Reviews

The People's Key

Author: John Soeder
8/3/11 | Clevrland Plain Dealer | www.cleveland.com | Live Show Preview
Not even technical difficulties could dim Bright Eyes. Toward the end of the alt-folk-rock group's sold-out concert Tuesday night at Cleveland's House of Blues, overheated equipment temporarily wreaked havoc with the production. Not to worry. While the problem was fixed, bandleader Conor Oberst had all he needed to hold the crowd's attention: an acoustic guitar, a quivering voice and heart-on-his-sleeve lyrics. He asked for quiet and launched into "Lua," a spellbinding ballad about nighttime indiscretions and morning-after regrets. Fans immediately sang along. "You guys already broke the rule!" Oberst playfully scolded, then started the song again. The unplanned and unplugged interlude turned out to be a highlight of the two-hour show. "Four Winds," a twangy midtempo number, kicked off the proceedings. Oberst, 31, had an unruly mop of hair in his eyes. Sporting a gray cardigan, an untucked white button-down shirt, torn jeans and sneakers, this erstwhile emo poster boy from Omaha, Neb., could've passed for the preppy nephew of the Cure's Robert Smith. Multi-instrumentalists Mike Mogis and Nate Walcott fleshed out Bright Eyes' expansive sound nicely, with Mogis' pedal-steel playing evoking "Dark Side of the Moon"-era Pink Floyd during "Approximate Sunlight" and Walcott's trumpet flourishes providing an elegant counterpoint to Oberst's vocals during "Lua." Bass player Andy LeMaster, keyboardist Laura Burhenn and drummers Clark Baechle and Scott MacPherson completed the latest (and perhaps last) version of the band, which got its start in the mid-1990s. Oberst, who also has a thriving solo career and affiliations with various other acts, including Monsters of Folk, has been dropping hints lately about disbanding Bright Eyes. If this was indeed the last hurrah here for the group, it went out with a bang. At the end of "Take It Easy (Love Nothing)," Oberst twirled madly around the stage, entangling his guitar cable on a stool and knocking it over. He switched to an electric piano for several tunes, including "Shell Games," a catchy soul-searcher with a four-on-the-floor disco beat. It's from "The People's Key," the most recent Bright Eyes album. Unfortunately, the band didn't play its wonderful new single "Jejune Stars," although several other new selections went over well. "Beginner's Mind" built dramatically, with a sweaty Oberst slashing furiously at his guitar and itching his neck. "Approximate Sunlight" struck a moody chord, via a groove that approximated a wind-up toy winding down. The set list didn't skimp on older crowd-pleasers, either. Concertgoers didn't merely chime in on the likes of "Something Vague" and "Landlocked Blues." They shouted Oberst's philosophical musings back at him. It was well past midnight by the time the band bid farewell with a three-song encore, including a raucous "Road to Joy." Oberst got in touch with his inner Jimi Hendrix for the latter song, which borrowed its melody from Beethoven and featured opening act the Mountain Goats on extra percussion. Between numbers, Oberst talked about walking around downtown Cleveland the previous evening. "There wasn't a lot going on," he teased. Leave it to Bright Eyes to rectify that situation, if only for one night, with a memorable performance. SET LIST: Four Winds Old Soul Song (For the New World Order) Trees Get Wheeled Away Something Vague Take It Easy (Love Nothing) Haile Selassie Lover I Don't Have to Love Shell Games Approximate Sunlight Arc of Time Falling Out of Love at This Volume Landlocked Blues Beginner's Mind If The Brakeman Turns My Way Cartoon Blues Hot Knives Lua June on the West Coast Another Travelin' Song The Calendar Hung Itself ENCORE: Gold Mine Gutted Road to Joy One for You, One for Me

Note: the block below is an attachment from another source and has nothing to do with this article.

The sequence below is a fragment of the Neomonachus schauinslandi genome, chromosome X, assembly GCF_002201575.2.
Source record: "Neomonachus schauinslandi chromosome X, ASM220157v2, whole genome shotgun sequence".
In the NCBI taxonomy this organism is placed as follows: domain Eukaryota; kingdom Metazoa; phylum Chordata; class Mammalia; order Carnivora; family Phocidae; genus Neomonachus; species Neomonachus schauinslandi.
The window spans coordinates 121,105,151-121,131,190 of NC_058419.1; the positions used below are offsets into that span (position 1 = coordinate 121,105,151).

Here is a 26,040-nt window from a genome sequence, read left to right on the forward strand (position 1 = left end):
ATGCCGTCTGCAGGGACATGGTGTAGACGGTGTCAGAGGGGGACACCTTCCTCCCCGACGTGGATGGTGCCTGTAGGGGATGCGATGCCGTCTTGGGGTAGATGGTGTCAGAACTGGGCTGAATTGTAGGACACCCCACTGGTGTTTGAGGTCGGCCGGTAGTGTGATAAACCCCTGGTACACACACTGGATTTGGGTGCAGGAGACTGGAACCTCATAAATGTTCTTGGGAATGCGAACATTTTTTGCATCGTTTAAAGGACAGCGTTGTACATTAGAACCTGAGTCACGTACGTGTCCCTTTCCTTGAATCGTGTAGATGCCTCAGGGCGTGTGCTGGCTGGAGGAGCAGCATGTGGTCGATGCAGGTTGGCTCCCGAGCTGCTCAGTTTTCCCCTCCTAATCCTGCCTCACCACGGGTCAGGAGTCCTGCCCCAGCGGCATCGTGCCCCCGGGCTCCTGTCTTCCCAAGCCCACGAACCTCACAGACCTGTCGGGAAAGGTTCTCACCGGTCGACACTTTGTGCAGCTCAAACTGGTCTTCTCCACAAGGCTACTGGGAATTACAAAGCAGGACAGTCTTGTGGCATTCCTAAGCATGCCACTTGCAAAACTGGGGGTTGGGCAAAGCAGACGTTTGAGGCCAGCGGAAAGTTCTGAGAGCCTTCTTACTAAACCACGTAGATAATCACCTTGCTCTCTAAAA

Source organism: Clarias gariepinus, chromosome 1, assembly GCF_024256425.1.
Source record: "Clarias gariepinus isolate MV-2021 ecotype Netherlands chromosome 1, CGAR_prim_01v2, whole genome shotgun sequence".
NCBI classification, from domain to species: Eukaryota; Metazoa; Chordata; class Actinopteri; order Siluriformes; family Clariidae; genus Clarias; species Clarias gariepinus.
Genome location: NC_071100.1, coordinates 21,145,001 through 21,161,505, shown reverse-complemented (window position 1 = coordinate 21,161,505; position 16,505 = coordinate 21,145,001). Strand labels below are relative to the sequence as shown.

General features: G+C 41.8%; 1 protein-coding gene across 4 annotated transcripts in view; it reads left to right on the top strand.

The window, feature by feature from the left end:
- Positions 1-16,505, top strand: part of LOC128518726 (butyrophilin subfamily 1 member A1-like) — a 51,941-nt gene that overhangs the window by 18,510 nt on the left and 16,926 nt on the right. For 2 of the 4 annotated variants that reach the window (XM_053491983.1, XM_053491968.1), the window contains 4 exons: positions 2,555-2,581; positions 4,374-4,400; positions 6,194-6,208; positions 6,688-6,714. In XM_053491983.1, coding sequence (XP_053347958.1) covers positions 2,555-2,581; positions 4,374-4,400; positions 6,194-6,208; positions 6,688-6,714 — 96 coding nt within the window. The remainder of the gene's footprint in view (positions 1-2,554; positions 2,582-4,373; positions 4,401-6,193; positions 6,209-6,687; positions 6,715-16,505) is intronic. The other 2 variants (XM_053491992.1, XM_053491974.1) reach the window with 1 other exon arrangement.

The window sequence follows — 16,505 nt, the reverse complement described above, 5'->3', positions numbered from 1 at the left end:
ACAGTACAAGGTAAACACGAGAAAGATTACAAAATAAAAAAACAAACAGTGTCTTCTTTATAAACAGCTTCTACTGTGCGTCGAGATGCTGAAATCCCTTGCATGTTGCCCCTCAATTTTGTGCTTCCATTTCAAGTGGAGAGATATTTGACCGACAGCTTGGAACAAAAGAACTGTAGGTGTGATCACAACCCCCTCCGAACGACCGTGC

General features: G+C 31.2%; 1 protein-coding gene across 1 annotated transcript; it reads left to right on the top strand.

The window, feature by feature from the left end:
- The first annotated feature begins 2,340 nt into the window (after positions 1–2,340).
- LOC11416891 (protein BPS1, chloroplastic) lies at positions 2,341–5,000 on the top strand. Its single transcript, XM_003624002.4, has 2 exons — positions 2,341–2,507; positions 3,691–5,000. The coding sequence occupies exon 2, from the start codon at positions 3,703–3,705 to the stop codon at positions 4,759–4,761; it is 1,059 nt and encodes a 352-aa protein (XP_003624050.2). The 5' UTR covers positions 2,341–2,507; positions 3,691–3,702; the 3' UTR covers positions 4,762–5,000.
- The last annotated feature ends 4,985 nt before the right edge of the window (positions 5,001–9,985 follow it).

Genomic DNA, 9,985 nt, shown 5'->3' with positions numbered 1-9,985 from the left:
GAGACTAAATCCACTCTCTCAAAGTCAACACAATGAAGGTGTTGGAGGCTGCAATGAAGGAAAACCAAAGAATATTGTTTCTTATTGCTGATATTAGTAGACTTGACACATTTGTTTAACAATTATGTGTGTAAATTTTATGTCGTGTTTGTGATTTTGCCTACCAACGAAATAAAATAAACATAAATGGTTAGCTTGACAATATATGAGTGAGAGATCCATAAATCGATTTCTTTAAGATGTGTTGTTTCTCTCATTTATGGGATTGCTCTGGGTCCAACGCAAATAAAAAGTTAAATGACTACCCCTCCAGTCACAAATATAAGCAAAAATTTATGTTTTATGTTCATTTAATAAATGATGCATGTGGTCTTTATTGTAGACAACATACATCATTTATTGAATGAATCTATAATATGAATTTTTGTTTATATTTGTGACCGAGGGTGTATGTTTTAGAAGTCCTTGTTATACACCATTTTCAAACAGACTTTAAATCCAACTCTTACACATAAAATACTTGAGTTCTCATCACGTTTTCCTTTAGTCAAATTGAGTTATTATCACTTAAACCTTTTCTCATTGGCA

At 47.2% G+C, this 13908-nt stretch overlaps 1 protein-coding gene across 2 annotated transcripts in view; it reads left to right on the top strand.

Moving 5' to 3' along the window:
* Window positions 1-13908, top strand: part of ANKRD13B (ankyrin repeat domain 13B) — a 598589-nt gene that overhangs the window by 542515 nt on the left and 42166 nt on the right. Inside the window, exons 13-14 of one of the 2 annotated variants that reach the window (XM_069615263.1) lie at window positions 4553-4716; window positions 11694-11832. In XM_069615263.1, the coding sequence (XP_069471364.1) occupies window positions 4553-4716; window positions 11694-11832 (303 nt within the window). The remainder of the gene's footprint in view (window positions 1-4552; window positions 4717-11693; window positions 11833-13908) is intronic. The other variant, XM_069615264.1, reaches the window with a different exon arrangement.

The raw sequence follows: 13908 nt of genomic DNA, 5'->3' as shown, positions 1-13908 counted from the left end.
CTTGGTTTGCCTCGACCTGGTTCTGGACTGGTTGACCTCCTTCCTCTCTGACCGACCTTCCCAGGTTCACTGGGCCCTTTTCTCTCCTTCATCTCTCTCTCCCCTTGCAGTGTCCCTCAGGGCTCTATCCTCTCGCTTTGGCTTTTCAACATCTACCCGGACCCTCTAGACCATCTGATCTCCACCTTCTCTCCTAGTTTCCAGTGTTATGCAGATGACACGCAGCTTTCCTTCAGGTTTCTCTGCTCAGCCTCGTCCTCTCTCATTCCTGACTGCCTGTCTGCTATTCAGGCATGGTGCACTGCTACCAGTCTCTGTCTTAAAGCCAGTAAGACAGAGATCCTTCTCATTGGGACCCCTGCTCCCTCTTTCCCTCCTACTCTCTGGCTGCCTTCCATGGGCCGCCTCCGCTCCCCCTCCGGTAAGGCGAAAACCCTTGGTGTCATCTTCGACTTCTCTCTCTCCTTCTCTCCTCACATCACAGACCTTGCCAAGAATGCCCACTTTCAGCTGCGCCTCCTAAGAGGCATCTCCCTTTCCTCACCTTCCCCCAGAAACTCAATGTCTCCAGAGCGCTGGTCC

The People's Key

The People's Key

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